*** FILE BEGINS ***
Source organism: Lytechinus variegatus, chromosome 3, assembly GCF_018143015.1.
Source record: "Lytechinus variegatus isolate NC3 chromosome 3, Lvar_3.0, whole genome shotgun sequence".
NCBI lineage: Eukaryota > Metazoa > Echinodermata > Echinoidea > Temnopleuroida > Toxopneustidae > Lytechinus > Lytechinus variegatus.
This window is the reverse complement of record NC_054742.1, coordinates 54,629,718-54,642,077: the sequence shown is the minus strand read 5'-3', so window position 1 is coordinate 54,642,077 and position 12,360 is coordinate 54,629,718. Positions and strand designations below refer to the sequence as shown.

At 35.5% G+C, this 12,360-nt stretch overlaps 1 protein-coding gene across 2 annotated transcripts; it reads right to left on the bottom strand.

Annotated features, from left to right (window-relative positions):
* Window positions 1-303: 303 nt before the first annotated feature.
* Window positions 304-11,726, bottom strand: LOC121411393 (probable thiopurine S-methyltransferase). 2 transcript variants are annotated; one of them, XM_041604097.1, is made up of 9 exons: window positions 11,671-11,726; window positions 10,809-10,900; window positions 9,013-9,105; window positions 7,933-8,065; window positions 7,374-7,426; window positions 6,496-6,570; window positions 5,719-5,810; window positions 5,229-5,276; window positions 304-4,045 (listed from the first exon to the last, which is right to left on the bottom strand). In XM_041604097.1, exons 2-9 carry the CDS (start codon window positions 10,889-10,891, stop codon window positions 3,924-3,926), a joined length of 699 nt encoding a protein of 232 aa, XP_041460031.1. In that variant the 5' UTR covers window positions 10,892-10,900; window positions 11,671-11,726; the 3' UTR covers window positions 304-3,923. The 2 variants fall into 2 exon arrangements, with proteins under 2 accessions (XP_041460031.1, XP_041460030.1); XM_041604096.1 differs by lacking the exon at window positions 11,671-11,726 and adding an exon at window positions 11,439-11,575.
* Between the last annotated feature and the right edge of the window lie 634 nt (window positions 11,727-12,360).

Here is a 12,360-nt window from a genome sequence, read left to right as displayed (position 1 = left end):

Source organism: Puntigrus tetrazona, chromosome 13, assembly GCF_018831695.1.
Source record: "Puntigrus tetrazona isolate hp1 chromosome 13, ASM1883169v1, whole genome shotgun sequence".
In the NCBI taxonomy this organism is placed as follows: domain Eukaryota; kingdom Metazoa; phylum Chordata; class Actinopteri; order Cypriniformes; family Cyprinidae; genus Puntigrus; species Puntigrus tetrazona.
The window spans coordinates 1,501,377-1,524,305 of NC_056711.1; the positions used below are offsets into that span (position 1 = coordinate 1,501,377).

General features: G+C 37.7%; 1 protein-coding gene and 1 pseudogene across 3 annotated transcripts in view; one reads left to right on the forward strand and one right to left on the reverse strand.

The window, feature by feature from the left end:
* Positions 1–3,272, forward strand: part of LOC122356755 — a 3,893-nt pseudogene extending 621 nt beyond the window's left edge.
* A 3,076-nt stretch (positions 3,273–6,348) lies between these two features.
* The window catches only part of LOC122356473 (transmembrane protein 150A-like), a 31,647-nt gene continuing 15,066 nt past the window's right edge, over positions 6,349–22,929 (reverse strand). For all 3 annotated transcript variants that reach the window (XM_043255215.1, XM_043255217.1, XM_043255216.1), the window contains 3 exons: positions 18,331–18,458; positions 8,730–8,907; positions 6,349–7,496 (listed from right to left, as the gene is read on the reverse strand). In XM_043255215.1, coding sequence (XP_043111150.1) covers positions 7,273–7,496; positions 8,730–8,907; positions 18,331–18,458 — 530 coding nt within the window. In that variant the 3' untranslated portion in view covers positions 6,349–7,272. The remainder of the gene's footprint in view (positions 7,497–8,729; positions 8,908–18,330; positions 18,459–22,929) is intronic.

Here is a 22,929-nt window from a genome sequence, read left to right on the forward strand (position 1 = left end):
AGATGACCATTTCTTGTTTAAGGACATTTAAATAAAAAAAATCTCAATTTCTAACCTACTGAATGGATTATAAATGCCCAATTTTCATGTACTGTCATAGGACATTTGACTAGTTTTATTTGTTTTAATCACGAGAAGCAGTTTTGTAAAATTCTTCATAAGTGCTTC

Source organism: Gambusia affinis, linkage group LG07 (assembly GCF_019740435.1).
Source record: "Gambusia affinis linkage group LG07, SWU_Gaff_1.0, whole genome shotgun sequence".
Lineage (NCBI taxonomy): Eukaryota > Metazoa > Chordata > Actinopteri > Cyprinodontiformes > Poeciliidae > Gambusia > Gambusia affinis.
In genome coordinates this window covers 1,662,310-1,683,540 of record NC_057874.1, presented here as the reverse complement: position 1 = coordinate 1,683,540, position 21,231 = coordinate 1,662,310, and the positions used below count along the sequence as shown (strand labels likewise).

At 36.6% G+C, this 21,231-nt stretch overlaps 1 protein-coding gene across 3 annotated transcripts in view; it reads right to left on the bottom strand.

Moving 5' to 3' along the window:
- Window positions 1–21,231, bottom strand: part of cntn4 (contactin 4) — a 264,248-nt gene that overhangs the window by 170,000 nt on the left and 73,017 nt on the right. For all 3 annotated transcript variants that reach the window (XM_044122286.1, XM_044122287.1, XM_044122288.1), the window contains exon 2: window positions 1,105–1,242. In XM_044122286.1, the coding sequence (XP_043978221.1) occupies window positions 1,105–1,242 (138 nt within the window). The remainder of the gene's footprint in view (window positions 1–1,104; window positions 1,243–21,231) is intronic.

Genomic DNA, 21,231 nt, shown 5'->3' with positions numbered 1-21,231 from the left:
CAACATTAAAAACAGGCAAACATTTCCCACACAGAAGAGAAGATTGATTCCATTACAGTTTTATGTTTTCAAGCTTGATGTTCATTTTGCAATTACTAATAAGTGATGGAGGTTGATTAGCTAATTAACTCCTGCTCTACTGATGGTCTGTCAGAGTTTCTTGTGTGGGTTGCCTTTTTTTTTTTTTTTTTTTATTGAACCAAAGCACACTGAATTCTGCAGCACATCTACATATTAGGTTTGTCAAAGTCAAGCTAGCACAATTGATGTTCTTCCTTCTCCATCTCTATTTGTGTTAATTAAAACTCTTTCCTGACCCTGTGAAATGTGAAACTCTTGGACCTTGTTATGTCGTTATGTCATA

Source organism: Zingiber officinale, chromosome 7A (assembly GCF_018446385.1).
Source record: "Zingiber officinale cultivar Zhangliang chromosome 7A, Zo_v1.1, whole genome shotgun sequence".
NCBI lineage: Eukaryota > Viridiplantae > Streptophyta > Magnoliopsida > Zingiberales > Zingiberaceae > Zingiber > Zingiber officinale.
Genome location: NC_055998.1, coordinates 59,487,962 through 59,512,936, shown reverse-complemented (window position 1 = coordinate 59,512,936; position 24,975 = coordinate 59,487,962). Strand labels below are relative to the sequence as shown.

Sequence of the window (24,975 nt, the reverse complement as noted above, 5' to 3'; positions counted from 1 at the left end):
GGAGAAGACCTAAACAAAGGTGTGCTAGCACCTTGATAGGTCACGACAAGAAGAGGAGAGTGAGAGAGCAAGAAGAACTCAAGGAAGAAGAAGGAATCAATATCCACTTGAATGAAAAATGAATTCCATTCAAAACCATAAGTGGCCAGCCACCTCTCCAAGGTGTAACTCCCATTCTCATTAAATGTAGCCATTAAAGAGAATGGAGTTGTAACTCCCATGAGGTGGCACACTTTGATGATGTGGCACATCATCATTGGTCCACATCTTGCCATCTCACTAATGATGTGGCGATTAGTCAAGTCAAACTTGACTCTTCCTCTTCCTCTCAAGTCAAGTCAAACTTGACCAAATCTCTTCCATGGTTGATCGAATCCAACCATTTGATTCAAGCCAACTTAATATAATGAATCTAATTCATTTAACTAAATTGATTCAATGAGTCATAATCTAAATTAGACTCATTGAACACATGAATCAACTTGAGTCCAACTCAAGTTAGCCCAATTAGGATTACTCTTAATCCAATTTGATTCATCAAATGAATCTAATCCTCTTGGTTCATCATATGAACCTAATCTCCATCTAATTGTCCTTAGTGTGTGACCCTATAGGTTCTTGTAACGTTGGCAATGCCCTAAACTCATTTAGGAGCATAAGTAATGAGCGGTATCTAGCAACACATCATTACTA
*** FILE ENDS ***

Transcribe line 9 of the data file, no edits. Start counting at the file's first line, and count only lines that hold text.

* Between the last annotated feature and the right edge of the window lie 634 nt (window positions 11,727-12,360).